Risk management continues to be a hot topic among both corporate directors and management. For starters, risk management has been in the focus of the SEC, which in late 2009 issued final rules that, among other activities, “require companies to describe the board’s role in the oversight of risk.”
In addition, the economic tailspin of the last few years has highlighted the range of risks — including financial, regulatory, reputational, credit and IT — to which companies are vulnerable.
Many companies increasingly view risk management as more than a compliance exercise, and instead integral to a company’s culture, new research from Deloitte indicates. The study, “Risk Intelligent Proxy Disclosures 2011: Have risk-oversight practices improved?” found that almost all — 90% — of companies disclosed that the entire board of directors is responsible for risk. Moreover, in 89% of companies, risk oversight was handled by a range of board committees, rather than being the sole responsibility of the audit committee. “Companies are progressing in their risk management thinking,” says Maureen Errity, firm director and a specialist in governance with Deloitte LLP.
Errity and her colleagues launched the survey in 2010 with a desire to know whether companies were embedding risk management within their culture, so that everyone from board members to front-line employees played a role in identifying, assessing and managing risk. Risk management should be a process which flows both from the executive suite, as well as rank-and-file employees, Errity says.
To determine this, Deloitte reviewed risk governance and oversight practices at the board level, as disclosed in proxy statements led by the S&P 200. The review was from the perspective of an investor or other stakeholder, with the goal of evaluating the companies’ risk governance and oversight practices.
In general, companies risk management practices, as disclosed in the proxy statements, improved modestly between 2010 and 2011. For instance, in 2011, 88 percent of companies indicated that board committees other than the audit committee were involved in risk oversight, up from 82% in 2010. Similarly, in 2011, 45% of disclosures indicated that the company’s risk management was aligned with its strategy; the number was 39% in 2010.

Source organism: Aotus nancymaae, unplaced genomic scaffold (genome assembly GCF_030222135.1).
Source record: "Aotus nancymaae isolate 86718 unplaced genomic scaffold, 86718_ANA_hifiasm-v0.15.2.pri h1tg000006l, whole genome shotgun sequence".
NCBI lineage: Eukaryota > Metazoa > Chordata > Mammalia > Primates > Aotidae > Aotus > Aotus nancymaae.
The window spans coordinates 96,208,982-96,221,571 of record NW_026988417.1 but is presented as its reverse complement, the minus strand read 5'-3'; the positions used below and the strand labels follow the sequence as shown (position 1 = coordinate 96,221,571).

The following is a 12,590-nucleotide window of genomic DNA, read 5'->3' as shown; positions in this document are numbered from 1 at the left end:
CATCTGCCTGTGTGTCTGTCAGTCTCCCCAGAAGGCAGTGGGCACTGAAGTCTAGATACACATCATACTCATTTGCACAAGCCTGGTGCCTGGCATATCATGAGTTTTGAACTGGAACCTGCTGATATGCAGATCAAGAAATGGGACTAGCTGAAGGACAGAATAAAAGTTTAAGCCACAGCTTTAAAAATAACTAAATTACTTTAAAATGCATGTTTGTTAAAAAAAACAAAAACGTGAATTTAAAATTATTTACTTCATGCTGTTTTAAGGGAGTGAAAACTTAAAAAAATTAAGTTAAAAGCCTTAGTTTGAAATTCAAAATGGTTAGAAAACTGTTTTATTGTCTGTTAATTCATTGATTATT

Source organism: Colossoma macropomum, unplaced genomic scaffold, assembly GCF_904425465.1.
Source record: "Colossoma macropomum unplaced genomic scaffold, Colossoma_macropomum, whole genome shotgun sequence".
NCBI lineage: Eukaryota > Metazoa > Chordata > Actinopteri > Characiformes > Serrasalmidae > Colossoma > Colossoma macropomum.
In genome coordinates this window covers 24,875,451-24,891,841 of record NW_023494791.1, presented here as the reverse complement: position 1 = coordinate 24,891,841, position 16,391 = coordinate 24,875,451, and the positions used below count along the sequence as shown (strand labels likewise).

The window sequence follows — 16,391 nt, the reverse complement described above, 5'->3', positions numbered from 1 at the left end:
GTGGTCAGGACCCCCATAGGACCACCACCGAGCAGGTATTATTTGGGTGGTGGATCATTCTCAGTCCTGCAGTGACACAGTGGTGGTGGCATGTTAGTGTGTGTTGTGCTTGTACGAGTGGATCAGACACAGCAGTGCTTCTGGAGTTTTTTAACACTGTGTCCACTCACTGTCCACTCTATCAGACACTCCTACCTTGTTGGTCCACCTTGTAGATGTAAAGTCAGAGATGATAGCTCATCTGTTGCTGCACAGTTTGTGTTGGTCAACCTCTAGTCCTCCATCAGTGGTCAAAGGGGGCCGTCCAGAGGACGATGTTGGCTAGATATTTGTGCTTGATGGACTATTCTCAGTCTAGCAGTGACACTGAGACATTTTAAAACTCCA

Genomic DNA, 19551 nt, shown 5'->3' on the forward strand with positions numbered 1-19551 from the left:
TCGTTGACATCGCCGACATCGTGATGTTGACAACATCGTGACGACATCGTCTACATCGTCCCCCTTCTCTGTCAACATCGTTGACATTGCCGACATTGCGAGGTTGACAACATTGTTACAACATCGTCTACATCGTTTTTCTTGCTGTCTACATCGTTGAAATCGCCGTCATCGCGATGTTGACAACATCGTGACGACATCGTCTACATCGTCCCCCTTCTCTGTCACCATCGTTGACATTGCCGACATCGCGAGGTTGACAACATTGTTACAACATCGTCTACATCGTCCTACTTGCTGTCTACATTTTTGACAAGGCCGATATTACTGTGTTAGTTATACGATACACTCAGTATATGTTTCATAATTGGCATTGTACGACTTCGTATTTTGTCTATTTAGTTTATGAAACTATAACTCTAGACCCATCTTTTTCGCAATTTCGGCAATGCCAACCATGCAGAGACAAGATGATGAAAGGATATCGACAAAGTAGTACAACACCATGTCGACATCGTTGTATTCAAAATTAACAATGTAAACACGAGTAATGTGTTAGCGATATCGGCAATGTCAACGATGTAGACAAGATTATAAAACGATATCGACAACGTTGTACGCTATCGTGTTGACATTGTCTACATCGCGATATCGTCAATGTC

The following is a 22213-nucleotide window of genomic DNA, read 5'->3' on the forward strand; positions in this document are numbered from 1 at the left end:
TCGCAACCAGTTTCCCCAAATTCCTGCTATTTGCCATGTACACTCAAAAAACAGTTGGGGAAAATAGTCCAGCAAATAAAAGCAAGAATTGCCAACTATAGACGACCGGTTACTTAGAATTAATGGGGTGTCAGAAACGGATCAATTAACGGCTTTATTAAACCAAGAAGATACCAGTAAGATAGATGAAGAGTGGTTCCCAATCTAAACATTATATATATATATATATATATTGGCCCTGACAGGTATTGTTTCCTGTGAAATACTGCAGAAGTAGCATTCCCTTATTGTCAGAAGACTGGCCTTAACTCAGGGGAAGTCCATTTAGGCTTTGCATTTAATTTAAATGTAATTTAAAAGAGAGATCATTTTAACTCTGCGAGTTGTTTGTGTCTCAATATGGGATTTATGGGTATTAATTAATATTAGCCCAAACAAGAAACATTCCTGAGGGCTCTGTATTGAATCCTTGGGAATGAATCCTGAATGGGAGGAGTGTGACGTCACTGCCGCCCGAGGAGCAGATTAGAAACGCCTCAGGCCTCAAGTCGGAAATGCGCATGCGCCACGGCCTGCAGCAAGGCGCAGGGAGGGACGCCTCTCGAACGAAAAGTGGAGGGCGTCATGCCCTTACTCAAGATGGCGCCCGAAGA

Of course, this isn’t to suggest that no work is left to be done. As the number above indicates, fewer than half of companies have disclosed how risk is aligned with strategy. This is an area in which companies can gain a great deal of value from their risk management practices, Errity says. As the study notes, “This is a foundational element in the Risk Intelligent Enterprise. When corporate leaders consider the alignment between risk-related practices and their strategies for value creation, they are practicing risk intelligence.”
Moreover, companies need to examine not only the risk to a strategy they’re considering, but the risks of the strategy itself, according to the study. Board leadership that’s engaged in risk oversight can provide an objective view of both types of risk.
While the study provides a number of benchmarks that companies can use to gain an idea of the actions their peers are taking, they won’t find a one-size-fits-all risk management solution, Errity notes. “Every organization has to look at its structure and industry to see what will work.”